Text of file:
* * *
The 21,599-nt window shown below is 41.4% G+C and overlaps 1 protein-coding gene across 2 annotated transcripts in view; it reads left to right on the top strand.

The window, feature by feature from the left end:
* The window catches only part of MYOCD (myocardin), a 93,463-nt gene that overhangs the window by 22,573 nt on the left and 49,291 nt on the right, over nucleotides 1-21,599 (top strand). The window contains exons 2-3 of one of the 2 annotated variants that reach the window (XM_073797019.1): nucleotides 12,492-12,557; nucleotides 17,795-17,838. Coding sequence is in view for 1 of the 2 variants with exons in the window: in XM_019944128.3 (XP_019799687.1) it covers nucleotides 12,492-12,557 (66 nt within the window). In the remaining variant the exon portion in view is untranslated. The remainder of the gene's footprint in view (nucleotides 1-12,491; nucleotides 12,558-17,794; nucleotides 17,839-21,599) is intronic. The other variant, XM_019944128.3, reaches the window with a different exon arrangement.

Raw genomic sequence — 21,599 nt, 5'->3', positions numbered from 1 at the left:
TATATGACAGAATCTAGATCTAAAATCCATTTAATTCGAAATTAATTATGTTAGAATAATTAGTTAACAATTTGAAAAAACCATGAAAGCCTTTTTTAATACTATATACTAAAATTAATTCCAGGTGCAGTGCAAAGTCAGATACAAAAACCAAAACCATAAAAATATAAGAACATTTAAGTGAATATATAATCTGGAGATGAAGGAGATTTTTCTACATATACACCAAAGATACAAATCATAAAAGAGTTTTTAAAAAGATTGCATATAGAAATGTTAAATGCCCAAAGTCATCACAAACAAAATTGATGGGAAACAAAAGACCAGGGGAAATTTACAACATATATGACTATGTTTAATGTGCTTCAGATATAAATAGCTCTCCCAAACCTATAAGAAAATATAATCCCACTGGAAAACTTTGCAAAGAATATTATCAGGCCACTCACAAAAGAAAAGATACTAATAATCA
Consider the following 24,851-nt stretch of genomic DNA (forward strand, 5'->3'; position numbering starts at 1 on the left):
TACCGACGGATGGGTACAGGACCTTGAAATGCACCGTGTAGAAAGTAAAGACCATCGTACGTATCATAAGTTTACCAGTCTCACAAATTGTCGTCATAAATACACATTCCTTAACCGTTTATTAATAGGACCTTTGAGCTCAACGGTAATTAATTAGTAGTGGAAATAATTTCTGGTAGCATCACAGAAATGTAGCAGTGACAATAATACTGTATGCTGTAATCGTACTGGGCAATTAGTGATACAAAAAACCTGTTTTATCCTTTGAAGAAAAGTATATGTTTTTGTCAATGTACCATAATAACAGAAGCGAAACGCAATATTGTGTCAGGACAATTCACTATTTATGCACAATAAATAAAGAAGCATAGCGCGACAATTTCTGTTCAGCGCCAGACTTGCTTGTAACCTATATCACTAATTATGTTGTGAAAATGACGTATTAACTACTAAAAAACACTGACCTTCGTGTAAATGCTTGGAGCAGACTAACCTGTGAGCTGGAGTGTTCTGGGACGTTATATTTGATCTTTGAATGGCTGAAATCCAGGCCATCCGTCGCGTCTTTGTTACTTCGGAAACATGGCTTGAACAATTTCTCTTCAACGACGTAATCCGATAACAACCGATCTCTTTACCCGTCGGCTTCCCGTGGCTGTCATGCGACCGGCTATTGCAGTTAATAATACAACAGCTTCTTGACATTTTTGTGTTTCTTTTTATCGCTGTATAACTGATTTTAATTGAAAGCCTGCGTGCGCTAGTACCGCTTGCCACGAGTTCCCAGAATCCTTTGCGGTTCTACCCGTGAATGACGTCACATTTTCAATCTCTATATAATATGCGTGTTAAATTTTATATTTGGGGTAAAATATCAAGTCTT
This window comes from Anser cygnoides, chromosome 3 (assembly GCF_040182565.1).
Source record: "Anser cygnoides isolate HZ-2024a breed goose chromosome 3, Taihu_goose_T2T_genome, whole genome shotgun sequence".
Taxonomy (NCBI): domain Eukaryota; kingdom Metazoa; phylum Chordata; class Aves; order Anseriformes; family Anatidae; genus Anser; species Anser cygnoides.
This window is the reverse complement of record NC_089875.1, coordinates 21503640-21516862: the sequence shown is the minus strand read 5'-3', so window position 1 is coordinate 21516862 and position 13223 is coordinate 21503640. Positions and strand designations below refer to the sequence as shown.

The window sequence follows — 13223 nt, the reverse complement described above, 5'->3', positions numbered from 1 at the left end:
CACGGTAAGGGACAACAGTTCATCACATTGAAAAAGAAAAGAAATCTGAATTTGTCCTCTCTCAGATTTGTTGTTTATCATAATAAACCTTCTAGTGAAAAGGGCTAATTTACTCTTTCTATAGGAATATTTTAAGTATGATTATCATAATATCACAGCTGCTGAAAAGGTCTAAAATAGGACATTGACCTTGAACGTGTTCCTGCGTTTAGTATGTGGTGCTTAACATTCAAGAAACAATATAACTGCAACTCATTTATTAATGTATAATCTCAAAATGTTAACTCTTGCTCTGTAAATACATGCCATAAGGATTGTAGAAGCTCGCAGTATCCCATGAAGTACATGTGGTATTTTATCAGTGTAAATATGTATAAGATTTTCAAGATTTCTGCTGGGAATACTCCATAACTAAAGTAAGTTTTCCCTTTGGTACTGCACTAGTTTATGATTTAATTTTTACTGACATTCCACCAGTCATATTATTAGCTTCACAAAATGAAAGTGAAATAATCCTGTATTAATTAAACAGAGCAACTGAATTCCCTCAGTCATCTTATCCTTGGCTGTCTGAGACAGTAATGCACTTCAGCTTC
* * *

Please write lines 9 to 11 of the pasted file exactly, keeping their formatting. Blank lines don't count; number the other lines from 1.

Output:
Source record: "Anser cygnoides isolate HZ-2024a breed goose chromosome 3, Taihu_goose_T2T_genome, whole genome shotgun sequence".
Taxonomy (NCBI): domain Eukaryota; kingdom Metazoa; phylum Chordata; class Aves; order Anseriformes; family Anatidae; genus Anser; species Anser cygnoides.
This window is the reverse complement of record NC_089875.1, coordinates 21503640-21516862: the sequence shown is the minus strand read 5'-3', so window position 1 is coordinate 21516862 and position 13223 is coordinate 21503640. Positions and strand designations below refer to the sequence as shown.